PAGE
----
Ripped-off Britons: Is the UK national debt at a historical high?

Actually it’s lower than it has been for most of the last 300 years.

In the Autumn Statement of 2012 the chancellor’s idea of ‘more Austerity’ was not much of a surprise. To prove “we are all in it together” Osborne cut benefits for the poor and disabled and also cut pension savings allowances for the rich. 

Osborne hoped that nobody would notice that this takes money away from the poor immediately, but only reduces the incomes of the rich some time in the future when they retire to find their pensions aren’t as large as they otherwise may have been. Though by that time the economy would have recovered and other wheezes will doubtless have been dreamed up to once again fatten up those elite pensions. 

Osborne decided that at the time of crisis the poor would have to make immediate sacrifices so that no significant contribution would be required from the rich in the form of higher income tax or a new wealth tax. Far from a making an extra contribution the wealthy have instead been given cuts in income tax and corporation tax

But is all this austerity for the 99% really the only option we have? This graph from a McKinsey report in 2010 illustrates the lies we are being fed to justify the austerity.

Government debt is at a historical high.

The Treasury stated that in October 2012 government net debt was 67.9% of GDP. The McKinsey graph shows that far from being a high, for most of the last three centuries government debt has been much higher. Debt generally balloons during wars, when elites pour blood and treasure into protecting their own and snatching one another’s assets. Andy Haldane, executive director of the Bank of England, speaking to BBC Radio4 in December 2012 compared the economic impact of the current crisis with that of a world war:

“In terms of the loss of incomes and outputs, this is as bad as a world war….It would be astonishing if people weren’t asking big questions about where finance has gone wrong.” “If we are fortunate, the cost of the crisis will be paid for by our children. More likely it will still be being paid for by our grandchildren. There is every reason why the general public ought to be deeply upset by what has happened – and angry.”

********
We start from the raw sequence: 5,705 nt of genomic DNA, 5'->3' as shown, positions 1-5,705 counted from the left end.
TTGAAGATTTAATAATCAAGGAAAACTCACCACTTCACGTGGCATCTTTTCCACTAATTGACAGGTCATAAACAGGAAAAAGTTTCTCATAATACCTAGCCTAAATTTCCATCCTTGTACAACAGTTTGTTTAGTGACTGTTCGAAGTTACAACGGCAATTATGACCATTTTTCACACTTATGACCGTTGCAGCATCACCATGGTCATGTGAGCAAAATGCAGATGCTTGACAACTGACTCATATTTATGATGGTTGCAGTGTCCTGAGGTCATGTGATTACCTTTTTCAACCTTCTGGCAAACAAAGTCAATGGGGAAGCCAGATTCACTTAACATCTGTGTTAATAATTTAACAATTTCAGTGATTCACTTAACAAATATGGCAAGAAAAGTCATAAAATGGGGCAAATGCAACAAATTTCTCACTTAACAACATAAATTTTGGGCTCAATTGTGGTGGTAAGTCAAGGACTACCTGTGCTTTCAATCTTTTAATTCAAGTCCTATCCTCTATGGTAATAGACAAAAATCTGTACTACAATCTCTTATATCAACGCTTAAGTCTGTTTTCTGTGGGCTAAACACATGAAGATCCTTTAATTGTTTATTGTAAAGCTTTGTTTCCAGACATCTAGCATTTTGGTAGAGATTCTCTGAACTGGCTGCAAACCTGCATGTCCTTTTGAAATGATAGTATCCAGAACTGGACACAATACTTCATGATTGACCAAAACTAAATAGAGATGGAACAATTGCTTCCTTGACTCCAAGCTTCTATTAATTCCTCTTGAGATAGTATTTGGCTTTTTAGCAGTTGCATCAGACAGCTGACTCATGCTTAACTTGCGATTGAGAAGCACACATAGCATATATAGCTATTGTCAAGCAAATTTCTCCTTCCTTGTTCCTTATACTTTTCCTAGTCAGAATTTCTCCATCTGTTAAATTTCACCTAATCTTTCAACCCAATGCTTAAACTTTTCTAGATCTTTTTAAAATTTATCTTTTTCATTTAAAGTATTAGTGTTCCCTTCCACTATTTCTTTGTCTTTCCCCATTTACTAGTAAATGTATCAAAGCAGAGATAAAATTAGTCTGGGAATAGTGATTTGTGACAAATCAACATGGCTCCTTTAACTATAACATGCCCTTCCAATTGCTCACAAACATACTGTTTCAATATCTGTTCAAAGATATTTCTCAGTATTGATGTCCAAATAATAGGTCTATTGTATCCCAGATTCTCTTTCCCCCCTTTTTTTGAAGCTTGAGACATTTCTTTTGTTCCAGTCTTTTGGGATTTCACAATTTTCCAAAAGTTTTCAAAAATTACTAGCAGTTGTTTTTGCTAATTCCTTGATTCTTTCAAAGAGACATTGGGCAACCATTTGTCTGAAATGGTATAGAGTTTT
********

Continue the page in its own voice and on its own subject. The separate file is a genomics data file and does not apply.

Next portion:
Haldane compares the current situation as economically equivalent to a World War. So why not grow government debt to sort it out? The reason is ‘real’ wars were about the British elite fighting wars to maintain and grow its own wealth. For this the elite was prepared to spend much blood and treasure, borrowing whatever was needed. On the other hand the Credit Crisis is the result of the wealthy recklessly enriching themselves. Having pocketed the proceeds, they are happy to sit tight and ride out other people’s austerity.

It is wrong to leave our debts to our children and grandchildren.
The McKinsey graph shows that as a nation we have always been paying off the debts of our ancestors. And our ancestors were paying off the debts of their ancestors. In any case, the objection to our children paying off our debts is not because they are so sweet and helpless. By the time they get round to coughing up they will be as gnarled and saggy as any other grown-up Briton. The objection is presumably that it isn’t fair for them to pay for other peoples’ mistakes. But that is already happening. In the words of the Governor of the Bank of England, Mervyn King:

Mervyn King, Governor of the Bank of England, in evidence to the UK Parliament’s Treasury Select Committee, March 2011.

Smokescreens are being thrown up by bankers and their beneficiaries in government claiming the credit crisis is all our faults. They claim that reckless lending by them could only happen if there was reckless borrowing by us. But if a building collapses because the well paid and professionally regulated architects and engineers put it up incompetently is it also the fault of the dead residents because they chose to live in it? If a drunk driver causes a motorway pile-up, is it also the fault of all the victims for choosing to be on the motorway at that time and place? If government regulated bankers, some of the most highly remunerated and therefore presumed competent professionals, say it is just fine to borrow is it our fault if we borrow?

It seems clear that politicians of all stripe, caring more for their paymasters than their constituents, see the crisis as an opportunity not to be wasted. The crisis has provided cover for reducing what is given to the 99% in the form of pay, pensions, benefits, and services including health (NHS) and security (police). It has also provided cover for the ongoing privatisation and outsourcing of services in the name of austerity.

Particularly in the last two decades the top 1% in Britain has taken an ever growing share of national income. They have done this more so than in any other major European nation. Having collected all the wealth, the last thing the wealthy would want to do is have to give any of it back. The second last thing would be to take on more debt to help the poor. 


Referring to the Occupy Movement the above mentioned Andy Haldane, executive director at the Bank of England, commented:
“Occupy has been successful in its efforts to popularise the problems of the global financial system for one very simple reason:  they are right….I do not just mean right in a moral sense……For the hard-headed facts suggest that, at the heart of the global financial crisis, were and are problems of deep and rising inequality”

Getting out of the recessionary hole will need money to restart growth in the economy. This should come from a combination of taxes on wealthy individuals and companies, plus some borrowing. Cutting the incomes of ordinary Britons is just an opportunistic attempt at using the current crisis as a smokescreen to rip off the already ripped-off.



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